Canada’s long-awaited new Internationalization Strategy was released Wednesday. And it’s godawful.
It’s a 30-page document, but minus the cover page, colophon, table of contents, introduction, 12 pages of fact sheets, and another four pages to describe previous consultations and provide global context, it’s really just 10. Of these 10, roughly half describes initiatives the government has already undertaken, (existing scholarship programs, Mitacs funding, etc). So, then, five pages – maybe. Part of this is spent re-hashing lines about Canada’s “brilliant” reputation for international education – a claim which their own research says is utterly false (see this post on DFAIT’s brand research).
In those five pages, the government of Canada makes specific commitments to:
– Spend $5-million to give Canada a re-brand. And do a bunch of stuff already announced in the last budget;
– Consult regularly with stakeholders;
– Establish a Trade Commissioner presence within the Canadian Consortium on International Education to “co-ordinate efforts” (to what end is not stated);
– Support an event management system to better co-ordinate events held by stakeholders.
That’s it. That’s the entirety of the strategy’s commitments. There are some additional words in there that talk about “developing the export of education know-how… by supporting marketing efforts of Canadian stakeholders”, but it’s all vague, meaningless guff.
Amazingly, the document sets no real goals for the government. It sets targets for other people (e.g. doubling the number of foreign students by 2022), but that’s not the same thing. There’s no rationale for such numbers as are in the strategy, and the activities in the strategy are not linked to intended outcomes in any way. Similarly, although the document talks about focussing efforts on selected certain foreign markets, these markets turn out to be India, China, Brazil, the entire Middle East/North Africa region, Mexico, and Vietnam. The rationale for the last two are mysterious; the first four contain half the world’s population. That’s some focus.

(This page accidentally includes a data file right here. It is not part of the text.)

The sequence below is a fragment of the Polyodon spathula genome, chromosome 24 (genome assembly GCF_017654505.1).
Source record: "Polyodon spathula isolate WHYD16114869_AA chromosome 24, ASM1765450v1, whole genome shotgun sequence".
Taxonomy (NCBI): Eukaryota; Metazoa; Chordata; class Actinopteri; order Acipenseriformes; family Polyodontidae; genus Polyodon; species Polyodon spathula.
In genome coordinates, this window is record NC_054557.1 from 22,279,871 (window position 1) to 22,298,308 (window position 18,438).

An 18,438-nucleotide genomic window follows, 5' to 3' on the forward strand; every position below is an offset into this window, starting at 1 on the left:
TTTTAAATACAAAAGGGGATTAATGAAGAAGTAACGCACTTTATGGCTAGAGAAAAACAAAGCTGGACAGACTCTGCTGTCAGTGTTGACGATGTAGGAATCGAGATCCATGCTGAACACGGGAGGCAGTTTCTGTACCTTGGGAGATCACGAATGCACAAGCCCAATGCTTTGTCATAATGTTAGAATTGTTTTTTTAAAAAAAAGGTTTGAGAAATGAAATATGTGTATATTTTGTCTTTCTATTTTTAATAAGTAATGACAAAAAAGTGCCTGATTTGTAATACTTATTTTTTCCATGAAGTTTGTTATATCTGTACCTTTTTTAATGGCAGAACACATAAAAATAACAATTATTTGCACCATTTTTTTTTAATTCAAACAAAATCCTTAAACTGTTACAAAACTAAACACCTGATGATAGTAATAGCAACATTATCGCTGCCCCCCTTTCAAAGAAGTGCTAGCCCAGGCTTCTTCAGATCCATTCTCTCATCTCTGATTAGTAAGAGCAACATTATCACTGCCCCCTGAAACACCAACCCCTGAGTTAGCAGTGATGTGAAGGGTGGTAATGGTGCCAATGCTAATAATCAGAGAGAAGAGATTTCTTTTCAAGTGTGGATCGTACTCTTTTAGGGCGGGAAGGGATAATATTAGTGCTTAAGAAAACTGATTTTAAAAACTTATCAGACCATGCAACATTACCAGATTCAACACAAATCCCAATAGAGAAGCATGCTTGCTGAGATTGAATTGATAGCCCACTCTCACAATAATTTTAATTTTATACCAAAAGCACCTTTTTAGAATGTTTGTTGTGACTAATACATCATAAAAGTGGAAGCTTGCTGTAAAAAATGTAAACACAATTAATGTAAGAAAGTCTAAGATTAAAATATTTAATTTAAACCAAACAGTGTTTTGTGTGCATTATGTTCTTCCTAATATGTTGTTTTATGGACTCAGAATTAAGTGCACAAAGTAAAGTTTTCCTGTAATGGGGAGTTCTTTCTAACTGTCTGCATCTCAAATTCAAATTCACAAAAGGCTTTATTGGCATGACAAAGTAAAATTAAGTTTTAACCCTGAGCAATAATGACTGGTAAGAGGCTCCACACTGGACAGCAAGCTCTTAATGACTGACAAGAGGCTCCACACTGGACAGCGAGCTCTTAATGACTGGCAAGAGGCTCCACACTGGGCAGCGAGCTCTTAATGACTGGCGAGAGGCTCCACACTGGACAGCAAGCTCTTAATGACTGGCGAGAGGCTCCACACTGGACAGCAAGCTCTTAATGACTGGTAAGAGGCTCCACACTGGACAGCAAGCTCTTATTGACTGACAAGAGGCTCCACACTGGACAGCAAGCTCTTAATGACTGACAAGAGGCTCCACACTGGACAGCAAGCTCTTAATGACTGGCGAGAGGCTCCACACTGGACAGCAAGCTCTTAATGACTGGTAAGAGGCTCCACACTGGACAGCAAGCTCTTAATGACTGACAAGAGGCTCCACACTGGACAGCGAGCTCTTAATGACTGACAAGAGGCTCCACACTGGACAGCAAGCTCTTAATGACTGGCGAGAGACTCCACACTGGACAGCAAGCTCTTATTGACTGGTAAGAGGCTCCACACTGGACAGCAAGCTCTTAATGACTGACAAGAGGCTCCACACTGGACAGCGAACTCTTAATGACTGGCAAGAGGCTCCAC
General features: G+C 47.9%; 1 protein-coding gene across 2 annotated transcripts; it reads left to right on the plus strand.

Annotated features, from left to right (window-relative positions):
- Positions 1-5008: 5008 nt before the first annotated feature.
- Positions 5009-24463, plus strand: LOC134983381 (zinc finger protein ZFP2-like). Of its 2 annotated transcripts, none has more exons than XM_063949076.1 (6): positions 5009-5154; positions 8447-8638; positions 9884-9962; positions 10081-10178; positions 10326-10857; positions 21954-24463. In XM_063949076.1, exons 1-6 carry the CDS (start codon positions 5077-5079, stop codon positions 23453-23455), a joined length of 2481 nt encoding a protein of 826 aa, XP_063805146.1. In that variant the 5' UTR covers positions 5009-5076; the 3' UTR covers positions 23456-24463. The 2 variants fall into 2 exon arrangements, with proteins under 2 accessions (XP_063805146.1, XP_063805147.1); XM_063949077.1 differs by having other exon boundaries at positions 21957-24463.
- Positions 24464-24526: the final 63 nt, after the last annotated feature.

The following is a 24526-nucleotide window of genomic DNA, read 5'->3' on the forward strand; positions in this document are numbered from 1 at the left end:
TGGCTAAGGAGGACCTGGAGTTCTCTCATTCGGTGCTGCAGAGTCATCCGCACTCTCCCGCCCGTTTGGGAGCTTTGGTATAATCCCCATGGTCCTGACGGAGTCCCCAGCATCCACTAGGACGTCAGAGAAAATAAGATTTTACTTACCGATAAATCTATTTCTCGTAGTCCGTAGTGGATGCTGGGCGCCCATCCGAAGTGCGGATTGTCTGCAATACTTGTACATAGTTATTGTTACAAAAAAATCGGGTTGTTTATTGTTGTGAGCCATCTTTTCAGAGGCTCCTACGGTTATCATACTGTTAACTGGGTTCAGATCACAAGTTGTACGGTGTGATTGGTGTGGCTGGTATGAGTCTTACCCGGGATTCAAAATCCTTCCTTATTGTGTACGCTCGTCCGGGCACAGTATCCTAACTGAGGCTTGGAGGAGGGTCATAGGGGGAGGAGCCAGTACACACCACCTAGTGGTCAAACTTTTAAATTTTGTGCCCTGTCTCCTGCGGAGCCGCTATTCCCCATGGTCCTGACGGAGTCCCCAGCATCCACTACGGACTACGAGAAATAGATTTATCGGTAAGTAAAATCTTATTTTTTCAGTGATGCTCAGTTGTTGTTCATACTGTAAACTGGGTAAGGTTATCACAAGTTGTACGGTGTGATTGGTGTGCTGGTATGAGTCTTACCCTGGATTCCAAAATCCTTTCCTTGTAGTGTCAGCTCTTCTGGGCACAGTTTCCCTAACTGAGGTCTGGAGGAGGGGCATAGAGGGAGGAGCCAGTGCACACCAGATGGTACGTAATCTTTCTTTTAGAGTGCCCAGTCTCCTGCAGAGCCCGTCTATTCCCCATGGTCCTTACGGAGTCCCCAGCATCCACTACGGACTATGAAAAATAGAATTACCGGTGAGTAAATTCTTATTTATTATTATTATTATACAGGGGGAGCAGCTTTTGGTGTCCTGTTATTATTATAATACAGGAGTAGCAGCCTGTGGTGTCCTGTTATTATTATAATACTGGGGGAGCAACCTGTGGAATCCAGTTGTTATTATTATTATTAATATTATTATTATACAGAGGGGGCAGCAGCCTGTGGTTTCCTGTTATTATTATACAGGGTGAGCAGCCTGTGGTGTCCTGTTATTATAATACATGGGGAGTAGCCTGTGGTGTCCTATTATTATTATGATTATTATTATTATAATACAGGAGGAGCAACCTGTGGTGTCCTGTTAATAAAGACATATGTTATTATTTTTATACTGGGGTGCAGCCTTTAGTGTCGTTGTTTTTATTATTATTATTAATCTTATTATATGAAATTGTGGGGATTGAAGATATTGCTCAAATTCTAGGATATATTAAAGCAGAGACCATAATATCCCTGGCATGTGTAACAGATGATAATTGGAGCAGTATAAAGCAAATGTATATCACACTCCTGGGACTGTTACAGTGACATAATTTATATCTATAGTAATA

Towards the end of the document, the government informs us gravely that it will be monitoring effectiveness, and putting performance measures in place – checking whether their “inputs” (spending five million bucks on a brand, and doing some consultations) are producing the appropriate “outputs” (265,000 more international students by 2022, a greater proportion of whom choose to stay here after studying). When I say it is laughable, I am not using a figure of speech. Honestly, I haven’t laughed so hard in weeks.
This “strategy”, if we can call it that, is without question the most thorough and comprehensive argument for why the government of Canada should stay out of higher education. It is shallow. It is abject. It shows no sign of being the product of discussion with either the provinces, who are responsible for education in this country, or the colleges and universities who deliver it. It does not articulate problems well. It does not focus resources in a meaningful way, nor are the investments it lists in any way proportionate to what few goals it does set out.
Far from being strategic, the document is little more than a collection of gestures attached to a wish list. If DFAIT thinks this fits the definition of a strategy, then the department is in desperate need of a new dictionary.
Canada, as a country, can and should do better than this.
Alex Usher is the president of Higher Education Strategy Associates.
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